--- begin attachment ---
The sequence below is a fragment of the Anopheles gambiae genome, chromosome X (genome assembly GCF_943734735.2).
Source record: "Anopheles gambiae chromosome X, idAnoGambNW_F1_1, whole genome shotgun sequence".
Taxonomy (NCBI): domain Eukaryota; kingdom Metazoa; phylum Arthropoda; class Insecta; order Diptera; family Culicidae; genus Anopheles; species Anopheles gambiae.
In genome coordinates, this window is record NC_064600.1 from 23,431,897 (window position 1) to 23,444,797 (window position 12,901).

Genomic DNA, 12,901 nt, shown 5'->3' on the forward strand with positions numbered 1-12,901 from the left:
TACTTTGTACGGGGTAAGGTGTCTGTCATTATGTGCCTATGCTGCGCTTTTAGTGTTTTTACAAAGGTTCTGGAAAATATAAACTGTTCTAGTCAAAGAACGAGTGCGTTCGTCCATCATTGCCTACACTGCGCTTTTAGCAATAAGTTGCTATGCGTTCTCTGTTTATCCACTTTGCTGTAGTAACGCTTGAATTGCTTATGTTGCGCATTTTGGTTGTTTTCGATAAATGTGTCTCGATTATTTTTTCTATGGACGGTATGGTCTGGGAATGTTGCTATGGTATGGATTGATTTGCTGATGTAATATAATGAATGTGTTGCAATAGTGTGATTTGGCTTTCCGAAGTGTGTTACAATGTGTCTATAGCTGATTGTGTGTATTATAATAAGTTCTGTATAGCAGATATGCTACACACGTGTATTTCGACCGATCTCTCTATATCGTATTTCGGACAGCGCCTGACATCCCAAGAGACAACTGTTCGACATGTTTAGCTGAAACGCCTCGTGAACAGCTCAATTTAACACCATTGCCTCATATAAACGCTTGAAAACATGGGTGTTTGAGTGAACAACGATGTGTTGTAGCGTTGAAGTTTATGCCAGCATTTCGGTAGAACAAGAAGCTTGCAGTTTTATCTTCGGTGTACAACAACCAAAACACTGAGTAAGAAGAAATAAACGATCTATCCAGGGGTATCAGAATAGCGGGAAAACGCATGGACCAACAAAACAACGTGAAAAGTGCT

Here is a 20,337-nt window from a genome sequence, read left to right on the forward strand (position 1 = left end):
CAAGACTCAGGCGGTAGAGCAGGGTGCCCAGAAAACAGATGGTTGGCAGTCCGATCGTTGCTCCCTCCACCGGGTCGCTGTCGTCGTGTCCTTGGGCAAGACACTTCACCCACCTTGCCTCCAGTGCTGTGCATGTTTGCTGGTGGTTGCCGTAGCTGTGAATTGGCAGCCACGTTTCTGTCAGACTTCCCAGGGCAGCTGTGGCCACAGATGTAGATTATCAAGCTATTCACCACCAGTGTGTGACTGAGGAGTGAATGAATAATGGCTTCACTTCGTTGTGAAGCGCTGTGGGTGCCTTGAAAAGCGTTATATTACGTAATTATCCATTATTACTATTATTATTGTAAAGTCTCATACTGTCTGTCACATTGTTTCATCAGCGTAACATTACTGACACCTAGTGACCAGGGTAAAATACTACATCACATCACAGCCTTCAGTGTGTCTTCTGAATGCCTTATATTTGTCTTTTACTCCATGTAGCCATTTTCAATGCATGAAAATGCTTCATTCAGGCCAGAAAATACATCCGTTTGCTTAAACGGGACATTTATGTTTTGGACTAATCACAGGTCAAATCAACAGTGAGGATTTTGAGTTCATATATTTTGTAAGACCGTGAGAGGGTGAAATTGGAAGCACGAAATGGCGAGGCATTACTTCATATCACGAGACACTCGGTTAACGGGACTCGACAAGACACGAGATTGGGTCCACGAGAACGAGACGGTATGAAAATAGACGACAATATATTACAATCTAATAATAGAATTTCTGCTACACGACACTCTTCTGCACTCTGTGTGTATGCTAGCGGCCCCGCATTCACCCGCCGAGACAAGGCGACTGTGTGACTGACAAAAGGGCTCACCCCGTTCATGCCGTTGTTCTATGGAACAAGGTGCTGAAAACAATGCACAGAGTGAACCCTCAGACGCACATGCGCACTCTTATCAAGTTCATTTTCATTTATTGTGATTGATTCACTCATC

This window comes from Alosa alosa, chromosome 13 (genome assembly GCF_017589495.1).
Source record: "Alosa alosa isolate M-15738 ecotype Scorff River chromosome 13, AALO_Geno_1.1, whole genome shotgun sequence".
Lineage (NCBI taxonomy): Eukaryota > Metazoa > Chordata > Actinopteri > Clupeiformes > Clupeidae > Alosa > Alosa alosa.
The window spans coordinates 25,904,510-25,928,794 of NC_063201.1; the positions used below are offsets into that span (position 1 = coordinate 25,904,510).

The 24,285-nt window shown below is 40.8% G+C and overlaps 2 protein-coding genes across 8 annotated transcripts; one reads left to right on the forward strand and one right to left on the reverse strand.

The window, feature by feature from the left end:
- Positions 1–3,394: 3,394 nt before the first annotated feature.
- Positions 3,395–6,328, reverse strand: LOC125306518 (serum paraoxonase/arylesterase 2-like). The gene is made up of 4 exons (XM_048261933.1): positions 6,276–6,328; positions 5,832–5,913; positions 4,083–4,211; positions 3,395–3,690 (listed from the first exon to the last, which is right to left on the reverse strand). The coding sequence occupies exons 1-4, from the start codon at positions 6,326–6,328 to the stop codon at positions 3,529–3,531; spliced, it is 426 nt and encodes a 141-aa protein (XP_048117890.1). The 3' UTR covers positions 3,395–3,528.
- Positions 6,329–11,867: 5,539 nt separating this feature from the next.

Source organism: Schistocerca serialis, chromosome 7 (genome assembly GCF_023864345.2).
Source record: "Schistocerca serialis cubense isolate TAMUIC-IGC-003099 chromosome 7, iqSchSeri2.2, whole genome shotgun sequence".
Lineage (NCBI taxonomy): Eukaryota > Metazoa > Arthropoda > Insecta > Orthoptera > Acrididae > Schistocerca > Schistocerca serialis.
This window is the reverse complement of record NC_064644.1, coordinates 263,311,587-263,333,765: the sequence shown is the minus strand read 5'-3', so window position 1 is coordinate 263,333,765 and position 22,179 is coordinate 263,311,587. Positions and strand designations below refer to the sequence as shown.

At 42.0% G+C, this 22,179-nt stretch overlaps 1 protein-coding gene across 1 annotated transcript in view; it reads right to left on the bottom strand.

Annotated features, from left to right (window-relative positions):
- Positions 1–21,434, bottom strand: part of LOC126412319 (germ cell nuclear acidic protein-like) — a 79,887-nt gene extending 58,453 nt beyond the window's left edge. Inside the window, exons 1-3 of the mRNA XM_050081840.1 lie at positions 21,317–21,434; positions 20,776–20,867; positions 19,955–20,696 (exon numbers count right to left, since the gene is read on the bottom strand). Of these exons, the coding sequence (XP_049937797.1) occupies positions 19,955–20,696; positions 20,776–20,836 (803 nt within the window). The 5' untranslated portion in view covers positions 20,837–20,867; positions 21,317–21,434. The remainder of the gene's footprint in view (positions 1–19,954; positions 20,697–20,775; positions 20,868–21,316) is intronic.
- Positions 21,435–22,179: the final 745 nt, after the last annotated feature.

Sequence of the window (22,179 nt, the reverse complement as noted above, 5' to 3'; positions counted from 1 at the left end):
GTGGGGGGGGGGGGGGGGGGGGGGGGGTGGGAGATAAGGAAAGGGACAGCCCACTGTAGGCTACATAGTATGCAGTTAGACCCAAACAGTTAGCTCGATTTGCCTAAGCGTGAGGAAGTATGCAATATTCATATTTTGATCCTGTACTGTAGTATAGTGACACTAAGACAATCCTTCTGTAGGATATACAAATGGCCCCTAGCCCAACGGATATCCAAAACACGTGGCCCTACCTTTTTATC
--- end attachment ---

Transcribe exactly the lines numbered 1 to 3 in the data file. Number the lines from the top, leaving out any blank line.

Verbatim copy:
The sequence below is a fragment of the Anopheles gambiae genome, chromosome X (genome assembly GCF_943734735.2).
Source record: "Anopheles gambiae chromosome X, idAnoGambNW_F1_1, whole genome shotgun sequence".
Taxonomy (NCBI): domain Eukaryota; kingdom Metazoa; phylum Arthropoda; class Insecta; order Diptera; family Culicidae; genus Anopheles; species Anopheles gambiae.